AGI, the international organizer of Earth Science Week, has released its award-winning “Faces of Earth” series on YouTube in full High Definition to promote wider use in K-12 classrooms. From the cacophony that originated Earth 4.6 billion years ago to the changes that shape it today, “Faces of Earth” explores the many facets of planet Earth.
“Building the Planet,” episode one in the four-part series, travels back in time and strips away layers of Earth to witness the explosion that formed the planet. Earthquakes rumble, volcanoes explode, and lands transform as viewers explore the science behind plate tectonics in “Shaping the Planet,” the second episode. In “Assembling America,” the third installment, viewers explore how time and natural forces have shaped the United States. Finally, in “A Human World,” viewers learn how Earth has shaped human evolution and how humans, in turn, are shaping the world.
Experience spectacular imagery, exclusive interviews, and captivating commentary from distinguished geoscientists. See the series online (http://www.youtube.com/user/AmericanGeosciences).
Six thousand members strong, the Soil Science Society of America (SSSA) is a scientific organization that aims to support geoscience teaching and learning about soils. This AGI member society provides online educational resources tailored for teachers (http://www.soils4teachers.org/) and for students (https://www.soils.org/students/). Included are lessons, activities, fun facts, sites of interest organized by soil topic and grade level, and soil definitions for the novice soil scientist.
And you can visit the online version of “Dig It,” an SSSA-sponsored exhibition on soil from the Smithsonian Institution’s National Museum of Natural History. The exhibit includes interactive displays, hands-on-models, videos, and monoliths representing soils from each state, territory, and the District of Columbia. Check online for viewing times (http://forces.si.edu/soils/).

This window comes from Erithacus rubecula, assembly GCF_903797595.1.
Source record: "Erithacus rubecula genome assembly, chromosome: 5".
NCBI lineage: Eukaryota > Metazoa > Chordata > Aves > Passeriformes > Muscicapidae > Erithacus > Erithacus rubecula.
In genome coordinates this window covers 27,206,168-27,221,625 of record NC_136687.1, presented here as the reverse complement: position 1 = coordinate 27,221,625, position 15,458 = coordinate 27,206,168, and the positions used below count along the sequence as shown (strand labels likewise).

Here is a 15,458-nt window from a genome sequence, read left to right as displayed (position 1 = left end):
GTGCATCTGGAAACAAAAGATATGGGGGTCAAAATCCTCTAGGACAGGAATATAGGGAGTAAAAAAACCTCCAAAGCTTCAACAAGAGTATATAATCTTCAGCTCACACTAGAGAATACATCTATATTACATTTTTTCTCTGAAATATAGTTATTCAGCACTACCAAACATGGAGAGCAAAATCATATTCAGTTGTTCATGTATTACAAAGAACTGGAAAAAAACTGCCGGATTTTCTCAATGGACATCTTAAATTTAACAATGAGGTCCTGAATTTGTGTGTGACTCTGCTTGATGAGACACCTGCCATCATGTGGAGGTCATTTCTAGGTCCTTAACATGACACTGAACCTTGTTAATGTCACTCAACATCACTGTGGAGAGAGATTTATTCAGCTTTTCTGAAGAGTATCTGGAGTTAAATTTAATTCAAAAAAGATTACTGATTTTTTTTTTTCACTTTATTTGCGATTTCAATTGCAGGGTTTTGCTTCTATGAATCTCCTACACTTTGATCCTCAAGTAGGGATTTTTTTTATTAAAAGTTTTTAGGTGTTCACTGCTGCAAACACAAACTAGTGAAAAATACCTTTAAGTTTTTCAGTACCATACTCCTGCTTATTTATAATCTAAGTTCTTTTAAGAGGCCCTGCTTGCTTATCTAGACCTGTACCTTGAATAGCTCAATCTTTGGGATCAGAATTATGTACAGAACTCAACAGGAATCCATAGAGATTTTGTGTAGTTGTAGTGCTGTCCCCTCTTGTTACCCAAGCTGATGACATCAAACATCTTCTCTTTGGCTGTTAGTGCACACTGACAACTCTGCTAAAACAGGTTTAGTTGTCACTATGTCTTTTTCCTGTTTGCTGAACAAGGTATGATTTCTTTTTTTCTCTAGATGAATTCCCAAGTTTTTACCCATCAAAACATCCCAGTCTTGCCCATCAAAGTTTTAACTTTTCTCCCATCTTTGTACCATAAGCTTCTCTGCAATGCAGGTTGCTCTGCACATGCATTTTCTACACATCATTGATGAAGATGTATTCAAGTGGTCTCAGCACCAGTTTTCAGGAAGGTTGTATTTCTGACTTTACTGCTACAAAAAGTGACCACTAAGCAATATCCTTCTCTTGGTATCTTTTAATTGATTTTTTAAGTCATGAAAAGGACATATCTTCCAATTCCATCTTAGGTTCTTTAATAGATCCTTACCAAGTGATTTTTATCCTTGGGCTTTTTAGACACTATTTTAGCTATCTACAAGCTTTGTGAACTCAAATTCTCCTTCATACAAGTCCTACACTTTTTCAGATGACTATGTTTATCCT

Prepare Now for Week of
National Environmental Education Week (EE Week), the nation’s largest environmental education event, inspires environmental learning and stewardship. Highlighting the theme “Greening STEM: Engineering a Sustainable World,” EE Week (April 13-19, 2014) connects educators with environmental resources to promote K-12 students’ understanding of the environment.
The environment is a compelling context for teaching STEM (Science, Technology, Engineering and Math) as it provides teachers with a diverse range of real-world challenges that engage students in meaningful hands-on opportunities to apply and reinforce STEM concepts across multiple subject areas, according to the event organizer, the National Environmental Education Foundation.
EE Week provides a range of resources at http://eeweek.org/learning-center. Register for EE Week at http://eeweek.org/register.htm to receive educational materials and unique opportunities.
The American Geosciences Institute is a nonprofit federation of 50 geoscientific and professional associations that represents more than 250,000 geologists, geophysicists and other earth scientists. Founded in 1948, AGI provides information services to geoscientists, serves as a voice of shared interests in the profession, plays a major role in strengthening geoscience education, and strives to increase public awareness of the vital role the geosciences play in society’s use of resources, resiliency to natural hazards, and interaction with the environment. For contact information, please visit http://www.earthsciweek.org/contactus/index.html.